How much do you know about the world's only flying mammal?
Don't worry: Bats won't nest in your hair!
Photograph by Joel Sartore, National Geographic Creative
Blind as a bat? No way! Bats' eyes work just fine!
Photograph by Valeriy Kirsanov, Dreamstime
Bats are important! They are pollinators that are responsible for dispersing seeds that grow into around 300 different plant species.
Photograph by Michael Nichols, National Geographic Creative
MYTH: Bats are blind.
BUSTED! Bats’ eyes are small and sometimes poorly developed, but they work just fine. Megabats—larger bats that include fruit bats—search for food using sight and smell. Micro-bats—which include the smaller, familiar snub-nosed bats—mainly hunt by echolocation. Using this system, bats send out sound waves and listen for the echo to bounce off insects and other objects.
MYTH: Bats in your house are bad luck.
BUSTED! Bats are probably associated with bad luck because of a vampire legend. Vampires exist only in books and movies, and bats can’t cause bad luck. That doesn’t mean you want one in your house; it could spread certain diseases. Bats in your yard, however, are great—a little brown bat can eat up to a thousand mosquito-size insects in an hour. In fact, bats are so lucky for humans that many people build bat houses to attract them to their yards.
MYTH: All bats have rabies.
BUSTED! According to the U.S. Centers for Disease Control and Prevention, only 5 to 6 percent of bats captured for testing have rabies. That said, as with any wild animal, don't handle bats unless it's necessary.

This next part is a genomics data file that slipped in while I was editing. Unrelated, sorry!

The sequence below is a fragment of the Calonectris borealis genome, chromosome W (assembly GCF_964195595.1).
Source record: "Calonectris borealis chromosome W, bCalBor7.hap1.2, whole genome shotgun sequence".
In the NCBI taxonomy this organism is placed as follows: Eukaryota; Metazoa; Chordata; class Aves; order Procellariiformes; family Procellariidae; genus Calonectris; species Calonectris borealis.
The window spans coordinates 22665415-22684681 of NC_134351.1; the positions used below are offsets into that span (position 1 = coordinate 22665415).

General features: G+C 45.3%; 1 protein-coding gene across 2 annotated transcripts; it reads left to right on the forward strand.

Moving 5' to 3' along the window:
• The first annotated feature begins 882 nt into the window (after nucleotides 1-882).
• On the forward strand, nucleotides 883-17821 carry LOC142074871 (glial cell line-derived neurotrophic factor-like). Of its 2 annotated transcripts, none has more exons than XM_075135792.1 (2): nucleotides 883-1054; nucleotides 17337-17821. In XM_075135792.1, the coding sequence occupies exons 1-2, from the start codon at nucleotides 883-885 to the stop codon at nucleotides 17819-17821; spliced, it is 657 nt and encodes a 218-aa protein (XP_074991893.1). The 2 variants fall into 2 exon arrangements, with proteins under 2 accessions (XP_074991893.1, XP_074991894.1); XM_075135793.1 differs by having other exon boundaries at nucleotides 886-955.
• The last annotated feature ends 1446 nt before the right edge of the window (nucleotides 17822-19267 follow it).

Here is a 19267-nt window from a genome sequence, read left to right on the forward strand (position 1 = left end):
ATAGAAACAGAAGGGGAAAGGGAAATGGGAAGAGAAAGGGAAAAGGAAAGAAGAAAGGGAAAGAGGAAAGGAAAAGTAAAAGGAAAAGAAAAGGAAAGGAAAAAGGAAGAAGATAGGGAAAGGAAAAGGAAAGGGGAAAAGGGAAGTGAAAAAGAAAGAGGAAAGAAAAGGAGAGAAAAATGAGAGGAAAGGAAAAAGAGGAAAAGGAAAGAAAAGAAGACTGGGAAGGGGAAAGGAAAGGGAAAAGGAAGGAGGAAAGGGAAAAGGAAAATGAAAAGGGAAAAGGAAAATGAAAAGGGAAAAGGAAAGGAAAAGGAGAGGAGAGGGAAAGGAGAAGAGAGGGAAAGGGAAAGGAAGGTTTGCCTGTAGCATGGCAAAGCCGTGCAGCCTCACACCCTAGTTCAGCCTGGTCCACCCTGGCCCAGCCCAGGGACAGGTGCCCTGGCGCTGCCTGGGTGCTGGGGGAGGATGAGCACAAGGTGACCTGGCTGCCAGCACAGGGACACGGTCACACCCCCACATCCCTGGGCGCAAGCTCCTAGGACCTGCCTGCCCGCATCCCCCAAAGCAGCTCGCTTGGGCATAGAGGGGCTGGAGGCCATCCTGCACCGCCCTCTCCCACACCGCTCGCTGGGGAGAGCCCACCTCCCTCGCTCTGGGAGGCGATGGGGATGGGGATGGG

MYTH: Bats fly toward and get tangled in people’s hair.
BUSTED! Bats hang upside down from their roosts and tend to drop down and flap their wings before they start to lift off in flight. So though it may appear the animals are swooping down on you and want to nest in your hair, they're not. In fact, bats don’t make nests.
MYTH: Bats suck people’s blood.
BUSTED! While vampire bats have been known to bite people, they primarily feed on cattle. These bats actually only weigh two ounces and will take just a small amount of blood when they bite the cattle. The bats’ saliva has special anti-blood-clotting properties and is being used to develop a medication called draculin.
MYTH: Bats aren’t that important.
BUSTED! Like bees, bats are pollinators. According to the U.S. Forest Service, bats are responsible for dispersing seeds that grow into bananas, avocados, and nearly 300 other plant species. By chowing down on thousands of bugs each night, bats also act as a natural pest control for plants.
MYTH: Bats are a wicked enemy.
BUSTED! Bats are quite unselfish. They've been known to share food with other bats. Vampire bats will even regurgitate blood for bats who didn’t get to feed.
And bats actually have an enemy: white-nose syndrome. This fungus grows on bats in the U.S. while they hibernate. According to the Organization for Bat Conservation, white-nose syndrome has killed 5.7 million bats in the northeastern U.S. since 2006.
You and your parents can help bats by building a bat house, which will provide them with a place to live and keep mosquitos away.